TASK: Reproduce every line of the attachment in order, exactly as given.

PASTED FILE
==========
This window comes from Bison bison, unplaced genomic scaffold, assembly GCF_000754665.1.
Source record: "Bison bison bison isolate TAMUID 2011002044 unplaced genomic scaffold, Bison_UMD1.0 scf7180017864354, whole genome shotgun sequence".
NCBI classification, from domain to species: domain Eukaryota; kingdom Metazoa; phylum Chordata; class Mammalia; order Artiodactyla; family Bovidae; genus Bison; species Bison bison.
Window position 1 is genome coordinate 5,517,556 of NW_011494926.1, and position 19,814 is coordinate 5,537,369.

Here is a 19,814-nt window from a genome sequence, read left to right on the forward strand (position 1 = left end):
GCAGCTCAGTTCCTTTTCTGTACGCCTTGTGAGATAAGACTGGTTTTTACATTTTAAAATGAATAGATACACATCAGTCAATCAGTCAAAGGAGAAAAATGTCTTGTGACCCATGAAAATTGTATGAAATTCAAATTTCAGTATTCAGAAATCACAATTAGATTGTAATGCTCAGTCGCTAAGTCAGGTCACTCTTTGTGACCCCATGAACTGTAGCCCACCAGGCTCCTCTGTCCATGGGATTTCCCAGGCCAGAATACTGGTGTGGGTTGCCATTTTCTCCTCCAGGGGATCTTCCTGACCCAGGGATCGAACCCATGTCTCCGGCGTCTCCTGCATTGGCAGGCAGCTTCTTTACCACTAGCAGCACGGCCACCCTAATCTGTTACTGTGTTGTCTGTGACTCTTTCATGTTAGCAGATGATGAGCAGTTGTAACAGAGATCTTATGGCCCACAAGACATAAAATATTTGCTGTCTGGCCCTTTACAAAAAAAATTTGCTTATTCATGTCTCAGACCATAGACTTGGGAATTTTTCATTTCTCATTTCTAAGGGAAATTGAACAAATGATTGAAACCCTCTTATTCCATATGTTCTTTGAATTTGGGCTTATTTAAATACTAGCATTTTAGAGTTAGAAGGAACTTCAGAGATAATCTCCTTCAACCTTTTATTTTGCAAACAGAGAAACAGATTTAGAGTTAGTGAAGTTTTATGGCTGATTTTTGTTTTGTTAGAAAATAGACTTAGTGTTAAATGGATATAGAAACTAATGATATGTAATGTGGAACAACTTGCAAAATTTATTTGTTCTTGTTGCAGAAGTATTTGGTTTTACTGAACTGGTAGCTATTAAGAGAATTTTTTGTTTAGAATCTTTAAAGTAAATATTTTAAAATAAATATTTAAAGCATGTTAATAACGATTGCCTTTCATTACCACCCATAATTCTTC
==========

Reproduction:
This window comes from Bison bison, unplaced genomic scaffold, assembly GCF_000754665.1.
Source record: "Bison bison bison isolate TAMUID 2011002044 unplaced genomic scaffold, Bison_UMD1.0 scf7180017864354, whole genome shotgun sequence".
NCBI classification, from domain to species: domain Eukaryota; kingdom Metazoa; phylum Chordata; class Mammalia; order Artiodactyla; family Bovidae; genus Bison; species Bison bison.
Window position 1 is genome coordinate 5,517,556 of NW_011494926.1, and position 19,814 is coordinate 5,537,369.

Here is a 19,814-nt window from a genome sequence, read left to right on the forward strand (position 1 = left end):
GCAGCTCAGTTCCTTTTCTGTACGCCTTGTGAGATAAGACTGGTTTTTACATTTTAAAATGAATAGATACACATCAGTCAATCAGTCAAAGGAGAAAAATGTCTTGTGACCCATGAAAATTGTATGAAATTCAAATTTCAGTATTCAGAAATCACAATTAGATTGTAATGCTCAGTCGCTAAGTCAGGTCACTCTTTGTGACCCCATGAACTGTAGCCCACCAGGCTCCTCTGTCCATGGGATTTCCCAGGCCAGAATACTGGTGTGGGTTGCCATTTTCTCCTCCAGGGGATCTTCCTGACCCAGGGATCGAACCCATGTCTCCGGCGTCTCCTGCATTGGCAGGCAGCTTCTTTACCACTAGCAGCACGGCCACCCTAATCTGTTACTGTGTTGTCTGTGACTCTTTCATGTTAGCAGATGATGAGCAGTTGTAACAGAGATCTTATGGCCCACAAGACATAAAATATTTGCTGTCTGGCCCTTTACAAAAAAAATTTGCTTATTCATGTCTCAGACCATAGACTTGGGAATTTTTCATTTCTCATTTCTAAGGGAAATTGAACAAATGATTGAAACCCTCTTATTCCATATGTTCTTTGAATTTGGGCTTATTTAAATACTAGCATTTTAGAGTTAGAAGGAACTTCAGAGATAATCTCCTTCAACCTTTTATTTTGCAAACAGAGAAACAGATTTAGAGTTAGTGAAGTTTTATGGCTGATTTTTGTTTTGTTAGAAAATAGACTTAGTGTTAAATGGATATAGAAACTAATGATATGTAATGTGGAACAACTTGCAAAATTTATTTGTTCTTGTTGCAGAAGTATTTGGTTTTACTGAACTGGTAGCTATTAAGAGAATTTTTTGTTTAGAATCTTTAAAGTAAATATTTTAAAATAAATATTTAAAGCATGTTAATAACGATTGCCTTTCATTACCACCCATAATTCTTC